Article of the week: Vaccine: Yes or no?
20 February 2021
Lieut-Colonel (Dr) Eirwen Pallant assesses the pros and cons of the Covid-19 vaccines
EVERY day we make choices. We constantly assess situations to decide whether the benefit is worth taking the risk – from simple things like crossing the road to major life events like starting a family. If we think the risks are low and the benefits are high, then we go ahead. But if the risks are high and the benefits are low, we might seek an alternative course of action.
Around the world people are currently making a choice about whether to have a Covid-19 vaccine. So what are the risks and the benefits?
The risks of vaccines are not always clear. Mild reactions to a Covid-19 vaccine are common, but they are short-lasting. Headaches or a flu-like feeling have been reported but are usually gone the next day.
The risk of a major allergic reaction is minimal for most people and those who are susceptible are recommended not to have a vaccine. Even if one happens, medical staff will treat it immediately and there should be no lasting effects.
The producers of the vaccines cannot guarantee there will be no side effects. All they can say is that, so far, there have not been any major side effects. The number of people vaccinated in trials is key; the larger the trial the higher the possibility of recording any side effects.
We have all heard stories where drug companies have hidden results to make their medicine look safer than it is. Some bad researchers have falsified results to make a reputation for themselves. This is why peer reviewing of studies is important to identify any weaknesses or signs of making the results look better than they are.
Vaccines are not new. Millions of lives have been saved across the world because of vaccines for diseases such as smallpox, polio and measles. Illnesses and disabilities have been prevented and smallpox has been eradicated – what was once a highly infectious killer is no longer even thought about.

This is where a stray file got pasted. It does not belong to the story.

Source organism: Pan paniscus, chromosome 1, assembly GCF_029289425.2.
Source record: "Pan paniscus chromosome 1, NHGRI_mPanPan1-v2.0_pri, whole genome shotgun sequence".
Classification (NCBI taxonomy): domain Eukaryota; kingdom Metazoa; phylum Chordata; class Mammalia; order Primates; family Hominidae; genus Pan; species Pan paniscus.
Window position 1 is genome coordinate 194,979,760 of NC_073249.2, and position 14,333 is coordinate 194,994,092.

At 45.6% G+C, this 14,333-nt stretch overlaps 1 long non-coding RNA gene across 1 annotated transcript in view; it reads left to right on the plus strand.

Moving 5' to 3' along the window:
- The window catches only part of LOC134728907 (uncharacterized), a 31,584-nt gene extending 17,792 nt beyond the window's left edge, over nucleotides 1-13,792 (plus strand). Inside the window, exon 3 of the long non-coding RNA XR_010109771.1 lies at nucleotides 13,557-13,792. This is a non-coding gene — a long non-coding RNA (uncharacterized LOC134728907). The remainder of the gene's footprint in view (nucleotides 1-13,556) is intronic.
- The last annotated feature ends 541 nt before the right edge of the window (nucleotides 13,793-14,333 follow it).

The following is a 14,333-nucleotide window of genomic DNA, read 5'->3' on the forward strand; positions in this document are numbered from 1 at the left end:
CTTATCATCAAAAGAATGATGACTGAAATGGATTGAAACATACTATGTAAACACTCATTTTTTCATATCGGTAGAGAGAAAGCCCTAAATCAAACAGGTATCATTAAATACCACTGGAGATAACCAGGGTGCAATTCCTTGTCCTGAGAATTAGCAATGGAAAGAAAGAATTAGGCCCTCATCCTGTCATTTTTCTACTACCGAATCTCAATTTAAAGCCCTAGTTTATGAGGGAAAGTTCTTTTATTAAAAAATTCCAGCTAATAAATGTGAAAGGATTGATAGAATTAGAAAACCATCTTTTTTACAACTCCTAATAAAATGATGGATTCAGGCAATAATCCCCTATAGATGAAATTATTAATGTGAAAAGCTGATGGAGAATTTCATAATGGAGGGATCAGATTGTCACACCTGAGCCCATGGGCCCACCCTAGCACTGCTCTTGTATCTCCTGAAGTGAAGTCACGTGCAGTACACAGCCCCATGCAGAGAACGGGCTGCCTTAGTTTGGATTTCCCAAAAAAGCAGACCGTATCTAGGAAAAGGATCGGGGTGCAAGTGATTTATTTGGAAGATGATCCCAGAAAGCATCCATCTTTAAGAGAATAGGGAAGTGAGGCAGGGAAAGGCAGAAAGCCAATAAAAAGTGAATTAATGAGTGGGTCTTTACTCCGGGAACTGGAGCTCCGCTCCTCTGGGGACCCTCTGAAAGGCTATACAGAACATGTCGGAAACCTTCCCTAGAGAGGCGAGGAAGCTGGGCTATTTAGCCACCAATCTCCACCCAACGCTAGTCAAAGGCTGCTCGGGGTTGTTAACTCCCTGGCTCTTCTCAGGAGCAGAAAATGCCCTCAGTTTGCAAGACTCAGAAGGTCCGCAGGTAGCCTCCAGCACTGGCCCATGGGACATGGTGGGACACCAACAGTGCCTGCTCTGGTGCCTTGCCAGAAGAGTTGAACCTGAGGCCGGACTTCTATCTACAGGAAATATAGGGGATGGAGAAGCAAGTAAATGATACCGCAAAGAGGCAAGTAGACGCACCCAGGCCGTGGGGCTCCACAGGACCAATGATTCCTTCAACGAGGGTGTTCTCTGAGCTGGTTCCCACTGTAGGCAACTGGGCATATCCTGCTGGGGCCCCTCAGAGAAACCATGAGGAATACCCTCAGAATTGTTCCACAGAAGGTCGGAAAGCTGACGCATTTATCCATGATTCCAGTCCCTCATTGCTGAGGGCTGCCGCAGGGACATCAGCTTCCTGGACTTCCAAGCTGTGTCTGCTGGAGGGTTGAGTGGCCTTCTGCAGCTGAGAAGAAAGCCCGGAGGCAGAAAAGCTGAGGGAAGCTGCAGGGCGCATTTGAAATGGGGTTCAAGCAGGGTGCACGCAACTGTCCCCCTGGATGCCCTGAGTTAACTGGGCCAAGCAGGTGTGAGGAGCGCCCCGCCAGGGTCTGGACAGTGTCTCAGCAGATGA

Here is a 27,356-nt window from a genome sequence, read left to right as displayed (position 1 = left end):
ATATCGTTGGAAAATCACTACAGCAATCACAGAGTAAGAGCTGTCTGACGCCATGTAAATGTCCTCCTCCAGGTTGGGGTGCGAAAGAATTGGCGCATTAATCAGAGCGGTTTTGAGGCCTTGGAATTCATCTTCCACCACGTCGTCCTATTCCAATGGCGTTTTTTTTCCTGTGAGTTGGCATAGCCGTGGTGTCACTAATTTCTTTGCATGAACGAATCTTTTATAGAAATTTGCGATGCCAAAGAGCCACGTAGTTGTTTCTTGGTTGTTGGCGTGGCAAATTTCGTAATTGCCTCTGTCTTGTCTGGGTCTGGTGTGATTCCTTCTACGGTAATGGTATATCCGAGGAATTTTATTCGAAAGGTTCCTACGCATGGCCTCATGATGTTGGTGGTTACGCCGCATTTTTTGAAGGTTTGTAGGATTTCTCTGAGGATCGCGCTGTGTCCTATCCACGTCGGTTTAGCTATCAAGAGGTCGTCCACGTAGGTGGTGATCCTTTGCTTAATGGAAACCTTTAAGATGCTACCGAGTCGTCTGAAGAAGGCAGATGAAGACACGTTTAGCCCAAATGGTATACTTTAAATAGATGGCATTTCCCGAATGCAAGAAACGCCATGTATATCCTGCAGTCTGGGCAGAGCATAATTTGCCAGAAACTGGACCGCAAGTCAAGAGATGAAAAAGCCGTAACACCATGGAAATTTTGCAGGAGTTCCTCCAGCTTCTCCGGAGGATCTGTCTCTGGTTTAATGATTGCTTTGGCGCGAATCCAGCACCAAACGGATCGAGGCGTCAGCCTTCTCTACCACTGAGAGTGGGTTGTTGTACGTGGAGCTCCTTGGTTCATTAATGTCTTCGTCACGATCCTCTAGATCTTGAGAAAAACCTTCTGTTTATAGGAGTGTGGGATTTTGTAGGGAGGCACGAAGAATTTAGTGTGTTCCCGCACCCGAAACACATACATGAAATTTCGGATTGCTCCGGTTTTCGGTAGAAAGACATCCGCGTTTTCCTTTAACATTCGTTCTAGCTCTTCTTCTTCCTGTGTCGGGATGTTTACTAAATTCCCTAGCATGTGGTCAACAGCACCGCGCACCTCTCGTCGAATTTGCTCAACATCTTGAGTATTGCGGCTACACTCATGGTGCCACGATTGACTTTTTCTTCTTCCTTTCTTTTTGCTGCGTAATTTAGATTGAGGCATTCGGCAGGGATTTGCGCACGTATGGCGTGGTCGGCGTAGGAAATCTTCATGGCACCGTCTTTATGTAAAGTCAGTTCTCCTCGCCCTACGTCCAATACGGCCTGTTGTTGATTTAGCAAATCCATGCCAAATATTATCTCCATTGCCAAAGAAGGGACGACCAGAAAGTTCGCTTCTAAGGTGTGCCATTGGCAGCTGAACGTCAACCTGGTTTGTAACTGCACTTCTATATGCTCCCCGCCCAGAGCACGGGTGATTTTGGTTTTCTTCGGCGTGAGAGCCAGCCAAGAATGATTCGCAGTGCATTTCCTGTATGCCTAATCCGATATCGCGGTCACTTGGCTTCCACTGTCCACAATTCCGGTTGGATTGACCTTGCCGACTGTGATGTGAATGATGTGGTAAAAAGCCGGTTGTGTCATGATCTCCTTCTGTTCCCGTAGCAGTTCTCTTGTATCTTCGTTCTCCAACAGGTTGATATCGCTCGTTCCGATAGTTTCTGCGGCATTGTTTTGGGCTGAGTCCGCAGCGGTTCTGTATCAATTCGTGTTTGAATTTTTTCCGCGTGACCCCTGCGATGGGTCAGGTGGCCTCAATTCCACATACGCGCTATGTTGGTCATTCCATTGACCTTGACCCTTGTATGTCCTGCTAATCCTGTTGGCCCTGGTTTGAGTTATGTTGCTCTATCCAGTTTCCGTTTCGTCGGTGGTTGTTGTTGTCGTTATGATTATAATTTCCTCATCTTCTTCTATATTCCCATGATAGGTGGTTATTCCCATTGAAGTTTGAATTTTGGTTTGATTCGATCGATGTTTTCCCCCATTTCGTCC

The most important benefit of the Covid-19 vaccines is immunity from infection from a virus that can kill you.
The vaccines also mean that coronavirus symptoms, if there are any, are mild, which means you are less likely to develop long Covid, where symptoms last for weeks or months.
Vaccination reduces the need to isolate from others for personal safety and may mean a reduction in the spread of the disease, especially to other members of your family, friends and loved ones.
It is reassuring to know that the Covid-19 vaccines have been funded outside normal research funding and that drug companies will not be able to make vast amounts of profit from it, reducing any temptation to be less than transparent in their reporting.
The Covid-19 vaccines have also been carefully tested and thoroughly reviewed.
When assessing risks and benefits, it is always dependent on how much we trust the information that we have been given. If the information is trustworthy, then we are likely to make a good decision.
Vaccines: yes or no? My choice is yes. I have had all the vaccinations recommended for me in the past and I will queue up for my Covid-19 vaccine as soon as it is available.
LIEUT-COLONEL PALLANT IS ASSISTANT SECRETARY FOR PERSONNEL (DEVELOPMENT AND HEALTH), THQ